A report that compares municipal financing in West Virginia to other Appalachian states shows that the state has the highest share of charges, licenses and fees in total revenue and that municipalities have the lowest share of revenue from state government.

The study, funded by the Appalachian Regional Commission in cooperation with the West Virginia Municipal League, also found that 34 percent of total taxable valuations are within municipalities, but they capture only 7.8 percent of the total property tax levies.

It has often been argued that West Virginias municipalities are under financial restraint due to many factors such as demographic pressures, recent fiscal woes facing the state, and the structural problems in municipal financing,said Dr. Mehmet S. Tosun, director of the West Virginia Public Finance Program of the Bureau of Business and Economic Research.We hope that this study will provide insights and facts useful for policy makers.

Issued by the West Virginia University College of Business and Economics, the study provides an analysis of the West Virginia municipal general revenue sources and shows that the business and occupation taxthe largest single revenue source for municipalitiesperforms poorly in terms of both neutrality and equity criteria.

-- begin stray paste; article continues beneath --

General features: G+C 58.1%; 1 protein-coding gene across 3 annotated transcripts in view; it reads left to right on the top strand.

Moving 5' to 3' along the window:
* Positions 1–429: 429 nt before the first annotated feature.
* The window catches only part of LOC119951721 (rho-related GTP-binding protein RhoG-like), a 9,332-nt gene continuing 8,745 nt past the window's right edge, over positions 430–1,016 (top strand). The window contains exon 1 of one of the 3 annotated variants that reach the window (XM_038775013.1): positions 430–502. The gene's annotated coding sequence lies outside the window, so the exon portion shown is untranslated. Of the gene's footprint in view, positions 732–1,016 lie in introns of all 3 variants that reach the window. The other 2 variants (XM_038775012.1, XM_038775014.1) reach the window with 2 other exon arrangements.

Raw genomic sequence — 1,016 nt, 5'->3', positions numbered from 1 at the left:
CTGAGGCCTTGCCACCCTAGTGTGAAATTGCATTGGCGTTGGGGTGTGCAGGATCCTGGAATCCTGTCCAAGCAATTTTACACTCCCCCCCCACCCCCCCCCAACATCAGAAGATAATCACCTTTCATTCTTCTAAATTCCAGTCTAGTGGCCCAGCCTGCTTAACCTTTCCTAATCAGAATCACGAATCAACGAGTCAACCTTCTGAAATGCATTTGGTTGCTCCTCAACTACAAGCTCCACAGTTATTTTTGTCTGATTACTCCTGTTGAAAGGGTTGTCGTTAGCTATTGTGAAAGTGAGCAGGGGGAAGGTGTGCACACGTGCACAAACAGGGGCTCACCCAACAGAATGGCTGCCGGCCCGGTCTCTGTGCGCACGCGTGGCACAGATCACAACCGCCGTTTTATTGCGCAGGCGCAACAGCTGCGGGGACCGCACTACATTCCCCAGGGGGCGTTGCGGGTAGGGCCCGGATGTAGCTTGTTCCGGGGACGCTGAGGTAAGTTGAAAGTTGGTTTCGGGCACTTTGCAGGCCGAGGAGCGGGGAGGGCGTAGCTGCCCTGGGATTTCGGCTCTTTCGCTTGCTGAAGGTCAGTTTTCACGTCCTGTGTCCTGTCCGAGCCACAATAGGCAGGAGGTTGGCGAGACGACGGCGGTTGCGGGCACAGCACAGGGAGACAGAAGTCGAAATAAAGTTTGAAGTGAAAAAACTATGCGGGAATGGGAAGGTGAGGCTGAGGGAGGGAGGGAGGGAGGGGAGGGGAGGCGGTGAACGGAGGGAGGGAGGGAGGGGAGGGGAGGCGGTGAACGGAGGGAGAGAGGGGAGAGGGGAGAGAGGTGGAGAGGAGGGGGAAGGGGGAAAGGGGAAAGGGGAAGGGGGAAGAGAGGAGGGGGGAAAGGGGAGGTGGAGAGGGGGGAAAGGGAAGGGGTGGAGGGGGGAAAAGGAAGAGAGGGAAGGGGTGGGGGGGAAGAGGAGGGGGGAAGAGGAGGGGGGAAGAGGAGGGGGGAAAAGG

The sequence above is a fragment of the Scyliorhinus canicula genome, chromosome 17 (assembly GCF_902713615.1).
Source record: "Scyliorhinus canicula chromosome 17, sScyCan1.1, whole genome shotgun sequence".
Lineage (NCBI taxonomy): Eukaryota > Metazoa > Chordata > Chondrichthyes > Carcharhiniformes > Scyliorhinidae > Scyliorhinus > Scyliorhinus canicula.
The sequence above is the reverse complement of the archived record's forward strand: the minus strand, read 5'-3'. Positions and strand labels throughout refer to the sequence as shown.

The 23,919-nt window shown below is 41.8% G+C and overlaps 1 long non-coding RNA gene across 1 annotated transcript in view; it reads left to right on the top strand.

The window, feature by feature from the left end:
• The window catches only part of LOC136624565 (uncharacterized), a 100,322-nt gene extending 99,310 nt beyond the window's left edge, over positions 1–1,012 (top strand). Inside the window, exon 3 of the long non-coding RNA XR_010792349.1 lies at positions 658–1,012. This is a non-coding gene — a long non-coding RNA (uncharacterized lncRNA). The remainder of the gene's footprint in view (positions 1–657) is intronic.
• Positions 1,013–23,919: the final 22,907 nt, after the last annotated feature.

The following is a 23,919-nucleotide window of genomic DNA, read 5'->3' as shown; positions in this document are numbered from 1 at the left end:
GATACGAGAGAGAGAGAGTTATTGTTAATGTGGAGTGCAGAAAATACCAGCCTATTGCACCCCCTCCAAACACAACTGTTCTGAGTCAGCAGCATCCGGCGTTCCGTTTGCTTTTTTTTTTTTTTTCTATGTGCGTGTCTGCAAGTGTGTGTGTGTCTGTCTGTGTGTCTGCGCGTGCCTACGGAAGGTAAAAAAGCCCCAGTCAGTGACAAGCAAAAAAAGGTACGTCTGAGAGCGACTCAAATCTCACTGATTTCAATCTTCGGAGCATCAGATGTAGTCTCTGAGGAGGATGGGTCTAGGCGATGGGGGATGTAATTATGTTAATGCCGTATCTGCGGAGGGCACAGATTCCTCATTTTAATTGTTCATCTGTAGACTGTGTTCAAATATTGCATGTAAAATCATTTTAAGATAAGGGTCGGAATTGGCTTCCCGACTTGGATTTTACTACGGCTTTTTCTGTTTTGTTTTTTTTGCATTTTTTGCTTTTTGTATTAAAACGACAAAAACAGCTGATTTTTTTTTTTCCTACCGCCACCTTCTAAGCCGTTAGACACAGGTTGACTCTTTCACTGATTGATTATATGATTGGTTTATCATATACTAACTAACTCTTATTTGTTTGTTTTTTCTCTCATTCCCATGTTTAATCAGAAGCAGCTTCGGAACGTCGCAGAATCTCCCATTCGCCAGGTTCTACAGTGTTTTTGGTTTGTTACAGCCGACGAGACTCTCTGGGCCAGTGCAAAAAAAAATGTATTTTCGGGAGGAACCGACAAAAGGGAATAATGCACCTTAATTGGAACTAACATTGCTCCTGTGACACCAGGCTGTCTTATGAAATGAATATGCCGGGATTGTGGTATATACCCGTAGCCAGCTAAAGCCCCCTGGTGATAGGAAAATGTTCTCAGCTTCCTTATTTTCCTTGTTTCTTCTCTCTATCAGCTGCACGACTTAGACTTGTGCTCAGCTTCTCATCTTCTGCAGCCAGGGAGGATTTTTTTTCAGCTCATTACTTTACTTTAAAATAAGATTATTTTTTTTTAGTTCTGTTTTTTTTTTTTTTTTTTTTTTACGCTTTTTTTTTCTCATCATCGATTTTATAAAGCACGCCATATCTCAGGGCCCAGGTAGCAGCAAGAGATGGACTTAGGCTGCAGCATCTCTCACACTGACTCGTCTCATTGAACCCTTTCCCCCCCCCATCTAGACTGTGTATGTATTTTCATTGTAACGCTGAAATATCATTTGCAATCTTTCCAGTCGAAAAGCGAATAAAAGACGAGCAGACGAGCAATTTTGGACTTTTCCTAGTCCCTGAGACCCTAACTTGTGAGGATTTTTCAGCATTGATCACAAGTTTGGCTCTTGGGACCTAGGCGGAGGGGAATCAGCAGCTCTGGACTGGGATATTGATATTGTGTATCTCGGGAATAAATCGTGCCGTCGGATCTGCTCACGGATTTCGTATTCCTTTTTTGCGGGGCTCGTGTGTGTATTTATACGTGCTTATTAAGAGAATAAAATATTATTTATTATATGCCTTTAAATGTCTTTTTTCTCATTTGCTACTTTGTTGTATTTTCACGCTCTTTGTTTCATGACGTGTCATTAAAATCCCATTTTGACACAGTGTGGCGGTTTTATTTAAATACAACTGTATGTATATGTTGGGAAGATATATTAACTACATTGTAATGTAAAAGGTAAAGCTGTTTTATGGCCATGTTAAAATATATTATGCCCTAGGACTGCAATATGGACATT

Neutralityrefers to economic efficiency, andequityis about who ultimately pays for the municipal services.

The report points to low population density and population loss as serious impediments to revenue generation in West Virginia municipalities. It shows that 75 percent of all West Virginia municipalities experienced population losses between 1990 and 2000, with largest losses in municipalities with populations greater than 10,000.

West Virginia municipalities, as a whole, have lower revenue per capita than both the average of all municipalities in Appalachian states and the average of all municipalities in the United States. West Virginia municipalities with larger populations seem to have a greater revenue-generating capability compared to municipalities with smaller population sizes.

Finally, the report lists alternative revenue sources and policy options that can be considered as measures to enhance revenue generation in West Virginia municipalities. These are:

  • p. Local income taxes

  • p. Local sales and use taxes

  • p. Local alcohol taxes

  • p. Local cigarette and tobacco taxes

  • p. Local gasoline tax

  • p. Tax increment financing

  • p. Lottery funds

  • p. Replace the business and occupation tax

  • p. Statewide education levy

For a copy of the report visithttp://www.bber.wvu.edu/.